Sheffield United are bad, but are they as bad as these 5 terrible teams?

Sheffield United are yet to win in 10 Premier League matches so far this season

Chris Wilder Sheffield United Pescara Robbie Savage Derby County


To quote the city’s favourite son Sean Bean, Sheffield United have had a “b**tard” start to the season and currently find themselves at the foot of the Premier League table with just a solitary point.

If things carry on as they are, The Blades are set to become the worst team in English top-flight history – if not the entire world – but surely local boy Chris Wilder can turn their fortunes around and prevent them joining this shower of sh**e as one of football’s worst ever teams?

Brechin City, 2017/18

No need to remind fans of Scottish side Brechin just how bad their team was during the 2017-18 Scottish Championship campaign in which they failed to record a single victory. The omens didn’t look good after a 4-1 opening day hammering to Queen of the South and having been promoted the previous season, they promptly went straight to back to where they came from finishing a massive 26 points from safety.

Out of a possible 108 available, the club nicknamed “The City” managed to accrue four points throughout the entire campaign, so a win this weekend for Wilder’s men will at least see them draw level with the club from Glebe Park. It wasn’t all doom and gloom for City that season – they did manage one success, to lowly Buckie Thistle who were so bad they made Brechin look like the boys from Brazil in 1970.

Read: Jamie Redknapp: I can’t lie – I would have loved to play for Sir Alex Ferguson

Derby County, 2007/08

If we were Chris Wilder, we’d be pinning the form guide of Derby County’s 07-08 model onto the dressing room walls at Bramall Lane. Paul Jewell’s failing Rams side remain to this date the worst team in Premier League history, amassing just 11 points across the season.

By the time New Year had arrived, Jewell had been caught out by the News of the World over some sex tapes and if that wasn’t desperate enough, he gambled Derby’s entire top-flight survival on the acquisition of Robbie Savage – who later claimed that the “players hid because the crowd would have a go at them, me included.”

Anyone who has had the miss-fortune to have to endure Savage’s punditry or his nauseating radio shows will know exactly why the rest of the Derby players could have represented their countries at hide and seek by the summer of 2008.

Robbie Savage Derby County Premier League 2008

Pescara, 2016/17

Former Pescara patron Daniele Sebastiani only recently stepped down from his role, which is remarkable when you consider that his love for the club almost cost him his life in 2016-17. In the early hours, after a forgettable first-half of the Serie A season, in which they had recorded just one victory, Sebastiani was awoken by two of his cars being set alight on his driveway before his house was cherry bombed.

Despite this intimidation, he refused to hand over power and was rewarded by his team winning just one more game for the entire campaign – eventually finishing 16 points adrift of safety. At the end of every season the Italian’s rather sarcastically hand out the “Bidone d’Oro” or (Golden Bin) to the worse performers of the campaign.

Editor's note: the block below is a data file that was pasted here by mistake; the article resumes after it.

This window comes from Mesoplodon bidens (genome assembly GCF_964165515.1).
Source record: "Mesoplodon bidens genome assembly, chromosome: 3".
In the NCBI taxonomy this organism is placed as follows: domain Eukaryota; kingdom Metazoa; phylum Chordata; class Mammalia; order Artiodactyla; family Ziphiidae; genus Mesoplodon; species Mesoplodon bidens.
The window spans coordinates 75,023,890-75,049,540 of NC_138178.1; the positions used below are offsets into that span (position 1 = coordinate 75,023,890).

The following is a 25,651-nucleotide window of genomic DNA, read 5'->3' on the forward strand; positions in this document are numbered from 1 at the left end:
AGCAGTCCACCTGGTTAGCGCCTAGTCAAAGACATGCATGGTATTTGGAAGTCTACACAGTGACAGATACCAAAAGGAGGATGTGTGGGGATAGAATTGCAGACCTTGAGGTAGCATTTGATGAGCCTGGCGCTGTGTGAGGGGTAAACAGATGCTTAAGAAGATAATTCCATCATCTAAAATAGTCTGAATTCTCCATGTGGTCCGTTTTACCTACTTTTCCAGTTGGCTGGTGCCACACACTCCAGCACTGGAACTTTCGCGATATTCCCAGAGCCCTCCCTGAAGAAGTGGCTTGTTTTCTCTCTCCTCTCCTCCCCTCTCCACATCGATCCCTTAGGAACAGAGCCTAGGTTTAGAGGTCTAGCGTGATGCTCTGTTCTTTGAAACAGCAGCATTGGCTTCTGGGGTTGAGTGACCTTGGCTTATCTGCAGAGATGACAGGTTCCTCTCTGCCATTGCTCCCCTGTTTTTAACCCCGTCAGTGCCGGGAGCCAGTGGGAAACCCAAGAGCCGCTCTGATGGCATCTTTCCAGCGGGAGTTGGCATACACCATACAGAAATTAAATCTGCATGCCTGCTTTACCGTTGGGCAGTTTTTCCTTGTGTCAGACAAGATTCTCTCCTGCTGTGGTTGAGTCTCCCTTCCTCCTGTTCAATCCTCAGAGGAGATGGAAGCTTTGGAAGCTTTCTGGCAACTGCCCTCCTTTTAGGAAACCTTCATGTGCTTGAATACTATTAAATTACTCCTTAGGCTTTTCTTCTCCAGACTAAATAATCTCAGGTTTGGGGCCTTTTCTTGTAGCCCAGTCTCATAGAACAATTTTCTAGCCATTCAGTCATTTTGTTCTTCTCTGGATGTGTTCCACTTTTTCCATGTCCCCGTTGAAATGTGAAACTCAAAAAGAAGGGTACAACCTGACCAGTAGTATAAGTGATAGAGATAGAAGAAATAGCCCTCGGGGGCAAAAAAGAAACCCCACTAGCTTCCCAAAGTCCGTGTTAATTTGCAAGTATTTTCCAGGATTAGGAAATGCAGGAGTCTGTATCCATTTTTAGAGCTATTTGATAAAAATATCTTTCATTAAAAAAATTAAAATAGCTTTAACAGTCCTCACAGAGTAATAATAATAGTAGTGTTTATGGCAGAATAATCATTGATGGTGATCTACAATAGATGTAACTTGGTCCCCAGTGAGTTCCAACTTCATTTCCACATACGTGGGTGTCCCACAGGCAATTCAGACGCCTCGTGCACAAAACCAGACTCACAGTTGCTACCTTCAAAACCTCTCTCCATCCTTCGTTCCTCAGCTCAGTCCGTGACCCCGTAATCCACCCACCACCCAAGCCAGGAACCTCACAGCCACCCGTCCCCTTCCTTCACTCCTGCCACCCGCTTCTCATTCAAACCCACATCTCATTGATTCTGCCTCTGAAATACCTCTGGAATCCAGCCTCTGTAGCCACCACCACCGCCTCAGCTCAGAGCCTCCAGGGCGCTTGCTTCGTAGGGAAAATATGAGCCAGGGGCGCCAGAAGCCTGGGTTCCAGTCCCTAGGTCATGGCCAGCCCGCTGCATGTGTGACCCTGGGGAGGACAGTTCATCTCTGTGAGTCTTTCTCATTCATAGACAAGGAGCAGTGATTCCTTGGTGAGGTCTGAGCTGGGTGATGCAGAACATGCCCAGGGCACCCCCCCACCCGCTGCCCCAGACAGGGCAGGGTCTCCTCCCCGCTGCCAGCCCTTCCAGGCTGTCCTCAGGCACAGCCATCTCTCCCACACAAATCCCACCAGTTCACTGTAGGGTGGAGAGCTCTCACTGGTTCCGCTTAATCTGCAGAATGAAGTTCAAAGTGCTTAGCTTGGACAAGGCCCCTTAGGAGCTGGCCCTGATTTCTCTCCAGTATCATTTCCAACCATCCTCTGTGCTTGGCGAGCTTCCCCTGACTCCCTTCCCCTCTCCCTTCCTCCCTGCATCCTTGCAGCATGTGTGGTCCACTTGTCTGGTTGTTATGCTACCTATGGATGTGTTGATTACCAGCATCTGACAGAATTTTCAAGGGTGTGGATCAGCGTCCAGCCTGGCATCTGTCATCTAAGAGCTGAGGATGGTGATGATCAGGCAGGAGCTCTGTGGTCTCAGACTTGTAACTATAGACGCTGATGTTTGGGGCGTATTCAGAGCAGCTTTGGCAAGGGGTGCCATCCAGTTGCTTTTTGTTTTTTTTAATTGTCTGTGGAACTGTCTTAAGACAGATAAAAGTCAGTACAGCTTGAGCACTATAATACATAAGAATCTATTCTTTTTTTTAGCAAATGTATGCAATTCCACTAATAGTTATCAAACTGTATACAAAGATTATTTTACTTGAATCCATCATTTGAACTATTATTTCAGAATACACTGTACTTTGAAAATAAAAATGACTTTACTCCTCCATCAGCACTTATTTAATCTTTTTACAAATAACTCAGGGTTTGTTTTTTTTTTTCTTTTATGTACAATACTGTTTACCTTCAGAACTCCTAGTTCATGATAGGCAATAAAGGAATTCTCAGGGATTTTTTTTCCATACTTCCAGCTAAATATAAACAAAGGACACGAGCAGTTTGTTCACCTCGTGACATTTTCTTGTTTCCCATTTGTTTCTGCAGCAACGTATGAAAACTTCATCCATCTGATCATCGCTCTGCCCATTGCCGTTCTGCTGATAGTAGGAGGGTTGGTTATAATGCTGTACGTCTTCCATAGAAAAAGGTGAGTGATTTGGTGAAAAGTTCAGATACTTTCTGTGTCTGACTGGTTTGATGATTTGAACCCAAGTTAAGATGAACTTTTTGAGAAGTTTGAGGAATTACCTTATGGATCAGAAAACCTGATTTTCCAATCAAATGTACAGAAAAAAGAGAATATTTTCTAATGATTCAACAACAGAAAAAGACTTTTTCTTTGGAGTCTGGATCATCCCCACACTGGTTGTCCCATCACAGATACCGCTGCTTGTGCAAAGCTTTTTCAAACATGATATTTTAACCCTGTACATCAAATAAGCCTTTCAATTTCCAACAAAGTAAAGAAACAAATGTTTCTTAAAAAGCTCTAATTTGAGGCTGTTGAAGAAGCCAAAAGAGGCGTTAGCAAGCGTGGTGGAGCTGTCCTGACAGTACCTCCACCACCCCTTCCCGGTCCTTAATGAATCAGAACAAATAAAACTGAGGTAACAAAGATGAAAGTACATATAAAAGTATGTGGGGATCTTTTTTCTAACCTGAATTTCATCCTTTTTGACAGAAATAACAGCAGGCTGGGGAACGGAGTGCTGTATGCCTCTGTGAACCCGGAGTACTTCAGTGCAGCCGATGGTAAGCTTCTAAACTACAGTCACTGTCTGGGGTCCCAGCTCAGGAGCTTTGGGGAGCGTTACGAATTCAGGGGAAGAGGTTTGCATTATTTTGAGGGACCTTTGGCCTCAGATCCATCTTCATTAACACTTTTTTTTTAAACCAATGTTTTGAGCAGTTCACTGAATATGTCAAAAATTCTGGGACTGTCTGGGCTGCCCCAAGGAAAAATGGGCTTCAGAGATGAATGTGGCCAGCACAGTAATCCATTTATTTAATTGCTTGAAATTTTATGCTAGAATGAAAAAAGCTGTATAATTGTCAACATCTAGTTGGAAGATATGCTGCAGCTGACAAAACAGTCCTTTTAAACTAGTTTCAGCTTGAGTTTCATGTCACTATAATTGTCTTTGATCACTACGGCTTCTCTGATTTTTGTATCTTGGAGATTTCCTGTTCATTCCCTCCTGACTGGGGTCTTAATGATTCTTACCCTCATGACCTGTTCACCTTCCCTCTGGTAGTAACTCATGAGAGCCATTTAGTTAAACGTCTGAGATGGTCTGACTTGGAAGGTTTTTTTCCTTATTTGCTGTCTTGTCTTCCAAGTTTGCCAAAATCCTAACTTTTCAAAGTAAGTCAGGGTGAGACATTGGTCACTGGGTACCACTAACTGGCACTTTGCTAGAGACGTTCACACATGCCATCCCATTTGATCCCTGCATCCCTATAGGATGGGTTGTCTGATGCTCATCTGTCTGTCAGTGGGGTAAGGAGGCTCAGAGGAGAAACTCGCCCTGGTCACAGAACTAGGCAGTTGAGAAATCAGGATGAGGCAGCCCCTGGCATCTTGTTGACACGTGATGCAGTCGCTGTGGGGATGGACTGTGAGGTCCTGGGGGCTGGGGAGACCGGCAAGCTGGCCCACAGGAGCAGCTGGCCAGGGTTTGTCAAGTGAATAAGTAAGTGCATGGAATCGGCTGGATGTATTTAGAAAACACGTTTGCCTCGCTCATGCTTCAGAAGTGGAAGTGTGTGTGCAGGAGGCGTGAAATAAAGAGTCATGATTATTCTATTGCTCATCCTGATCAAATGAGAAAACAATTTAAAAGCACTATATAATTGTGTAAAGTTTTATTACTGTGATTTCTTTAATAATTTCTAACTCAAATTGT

The unlucky recipient of this in 2017 was actually Genoa, who somehow managed to lose 5-0 to Pescara to give the side from the Adriatic coast a rare three points in an otherwise turgid campaign.

RBC Roosendaal, 2005/06

When you actually get through more managers than you have victories you know it’s been a dreadful season and that is exactly what happed to Dutch side RBC Roosendaal 14 years ago. Bottom after four rounds of fixtures, Roosendaal remained there for the rest of the campaign picking up just nine points – which remains an Eredivisie record.

Who knows, if only they’d opted to go for Steve McClaren rather than Dolf Roks and Robert Maaskant then things might have got better and England might have qualified for the 2008 European Championships, but football’s full of if, buts and maybe’s.

At least February 2006 was a memorable month for Roosendaal’s long-suffering fans, as that was the month in which they picked up their only win of the season. If you type the club’s name into Google and click on images the first thing that comes up is a giant dog turd.

Read: Mark Clattenburg: My worst mistakes in football – Wickham, Mendes and Ronaldo

Tasmania Berlin, 1965/66

Imagine Sheffield United being replaced in the Premier League by Barnet (no offence) because the authorities thought it essential that another side from the capital took part in the top-flight – shocking isn’t it? But that’s just what happened in Berlin in the mid-60’s when Hertha were relegated for financial irregularities, leaving the German capital with no club in the Bundesliga.

Step forward then Tasmania Berlin, who turned into that season’s whipping boys (apologies to Paul Jewell), scoring just 15 times on their way back to oblivion. You have to hand it to them however, as they ended up with the lowest goals for total, the highest goals against (108) the heaviest defeat (9-0 v Meidricher), the lowest amount of points (8) and the lowest attendance (856), giving them a clean-sweep at the end of season awards ceremony for the worst club side Germany has ever produced. Even sticking Pele, Beckenbauer and Best in this starting XI would not have saved them from eternal notoriety.

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